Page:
Mar 26, 2013 2:02 AM by Rebecca Taylor
TUCSON - A big week ahead for the U.S. Supreme court as justices prepare for back to back same-sex marriage cases.
The quick facts, Tuesday the justices will consider whether states can deny same-sex couples the right to marry.
Also whether the federal government can refuse to recognize married, same-sex couples.
Nine states, allow same-sex marriage along with Washington D.C., 38 others ban it.
A Tucson couple feels same-sex marriage needs to be protected federally. They refer to it as 'marriage equality'.
Thom Melendez says, "We've been together, it will be 18 years next month."
His partner Brian Bateman says, "And my family and his family both understand that."
Domestic partners since 1998 Brian and Thom want more recognition.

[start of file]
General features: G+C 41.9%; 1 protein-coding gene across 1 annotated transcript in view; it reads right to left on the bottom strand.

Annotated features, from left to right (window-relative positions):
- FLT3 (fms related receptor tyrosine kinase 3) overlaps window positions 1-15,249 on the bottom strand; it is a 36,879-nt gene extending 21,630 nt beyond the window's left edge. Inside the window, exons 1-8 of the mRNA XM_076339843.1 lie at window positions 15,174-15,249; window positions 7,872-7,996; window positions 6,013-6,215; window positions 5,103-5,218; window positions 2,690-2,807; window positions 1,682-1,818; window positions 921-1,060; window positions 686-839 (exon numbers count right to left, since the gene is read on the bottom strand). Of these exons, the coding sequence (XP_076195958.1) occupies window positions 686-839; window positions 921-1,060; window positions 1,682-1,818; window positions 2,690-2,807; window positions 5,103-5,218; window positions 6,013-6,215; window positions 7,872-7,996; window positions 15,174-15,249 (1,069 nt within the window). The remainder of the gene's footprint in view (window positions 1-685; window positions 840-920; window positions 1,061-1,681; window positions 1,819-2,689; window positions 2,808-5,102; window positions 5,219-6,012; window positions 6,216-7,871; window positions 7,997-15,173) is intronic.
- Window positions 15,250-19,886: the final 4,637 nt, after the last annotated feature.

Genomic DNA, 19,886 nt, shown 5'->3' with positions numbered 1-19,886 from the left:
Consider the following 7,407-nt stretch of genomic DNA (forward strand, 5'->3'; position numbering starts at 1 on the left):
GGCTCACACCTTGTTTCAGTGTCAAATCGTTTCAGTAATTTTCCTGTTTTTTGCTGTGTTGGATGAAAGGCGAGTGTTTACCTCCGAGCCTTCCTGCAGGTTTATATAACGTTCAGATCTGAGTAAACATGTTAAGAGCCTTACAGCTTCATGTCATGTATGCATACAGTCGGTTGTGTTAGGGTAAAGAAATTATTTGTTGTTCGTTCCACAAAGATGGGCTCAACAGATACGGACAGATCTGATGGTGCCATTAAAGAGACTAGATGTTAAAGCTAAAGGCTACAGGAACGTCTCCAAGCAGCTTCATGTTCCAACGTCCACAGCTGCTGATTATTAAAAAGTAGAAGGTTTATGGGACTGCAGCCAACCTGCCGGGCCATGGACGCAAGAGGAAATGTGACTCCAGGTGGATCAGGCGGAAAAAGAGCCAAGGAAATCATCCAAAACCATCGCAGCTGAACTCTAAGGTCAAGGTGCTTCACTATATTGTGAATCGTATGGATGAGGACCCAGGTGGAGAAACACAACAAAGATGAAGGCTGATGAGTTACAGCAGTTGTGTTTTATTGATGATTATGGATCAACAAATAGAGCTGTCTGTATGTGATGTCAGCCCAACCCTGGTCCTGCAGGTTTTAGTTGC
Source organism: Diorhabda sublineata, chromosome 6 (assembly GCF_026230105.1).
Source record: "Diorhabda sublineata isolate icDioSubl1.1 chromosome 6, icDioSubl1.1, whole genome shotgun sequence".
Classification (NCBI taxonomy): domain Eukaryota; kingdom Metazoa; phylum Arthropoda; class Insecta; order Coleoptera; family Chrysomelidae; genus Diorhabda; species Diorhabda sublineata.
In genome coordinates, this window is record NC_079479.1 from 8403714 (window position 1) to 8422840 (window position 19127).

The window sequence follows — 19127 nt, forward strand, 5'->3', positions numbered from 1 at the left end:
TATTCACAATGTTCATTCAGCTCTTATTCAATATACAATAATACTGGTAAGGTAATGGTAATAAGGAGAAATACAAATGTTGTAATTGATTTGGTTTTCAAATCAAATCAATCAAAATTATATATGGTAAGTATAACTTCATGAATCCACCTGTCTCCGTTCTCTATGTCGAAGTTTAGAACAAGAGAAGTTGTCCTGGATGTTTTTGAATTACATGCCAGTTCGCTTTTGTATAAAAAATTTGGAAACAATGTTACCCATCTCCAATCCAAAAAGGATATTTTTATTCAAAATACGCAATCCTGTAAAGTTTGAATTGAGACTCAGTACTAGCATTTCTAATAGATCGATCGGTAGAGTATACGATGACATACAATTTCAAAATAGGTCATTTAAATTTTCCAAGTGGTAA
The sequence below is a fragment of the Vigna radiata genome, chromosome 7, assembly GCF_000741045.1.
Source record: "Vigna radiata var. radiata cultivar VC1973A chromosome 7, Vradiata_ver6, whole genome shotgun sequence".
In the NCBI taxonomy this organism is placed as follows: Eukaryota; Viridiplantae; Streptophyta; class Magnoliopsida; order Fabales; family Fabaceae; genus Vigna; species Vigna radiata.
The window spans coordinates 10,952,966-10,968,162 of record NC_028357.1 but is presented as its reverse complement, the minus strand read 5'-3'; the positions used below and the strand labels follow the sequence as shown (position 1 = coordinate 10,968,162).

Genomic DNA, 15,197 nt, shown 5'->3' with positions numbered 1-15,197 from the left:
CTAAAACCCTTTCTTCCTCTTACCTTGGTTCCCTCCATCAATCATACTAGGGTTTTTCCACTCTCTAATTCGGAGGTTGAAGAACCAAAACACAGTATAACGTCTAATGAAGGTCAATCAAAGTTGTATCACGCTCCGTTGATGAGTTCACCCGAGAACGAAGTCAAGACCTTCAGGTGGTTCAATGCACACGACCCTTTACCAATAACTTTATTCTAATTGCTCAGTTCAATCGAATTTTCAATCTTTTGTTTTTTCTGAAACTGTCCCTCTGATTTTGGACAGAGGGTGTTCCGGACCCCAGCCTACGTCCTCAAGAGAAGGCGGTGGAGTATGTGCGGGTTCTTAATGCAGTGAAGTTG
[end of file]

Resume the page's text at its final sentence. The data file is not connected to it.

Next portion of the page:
"Eleven hundred laws apply to married couples, that don't apply to non-married couples. So same sex unions, civil unions, domestic partnerships which Tucson started years ago. it just doesn't cut it financially, it doesn't cut it socially," says Bateman.
"And if anything were to happen to me, I would want him taken care of. And without the support of the legality of marriage, that can be difficult for him," says Melendez.
They've pondered getting married in states where it's legal, but decided against the idea until it's protected federally.
Melendez says, "For someone to get married in one state, then come to their home state and everything be negated, that's not equality."
On the flip side those against gay marriage attended a prayer vigil at the federal courthouse in Phoenix. Their goal is to preserve marriage between a man and woman.
Even so, Thom and Brian says it's no longer about tolerance, it's about equality.
"Something's happening right now that the Supreme Court is willing to hear this now. I think the fact is, the world is changing," says Melendez.
The high court will decide the case sometime in late June.
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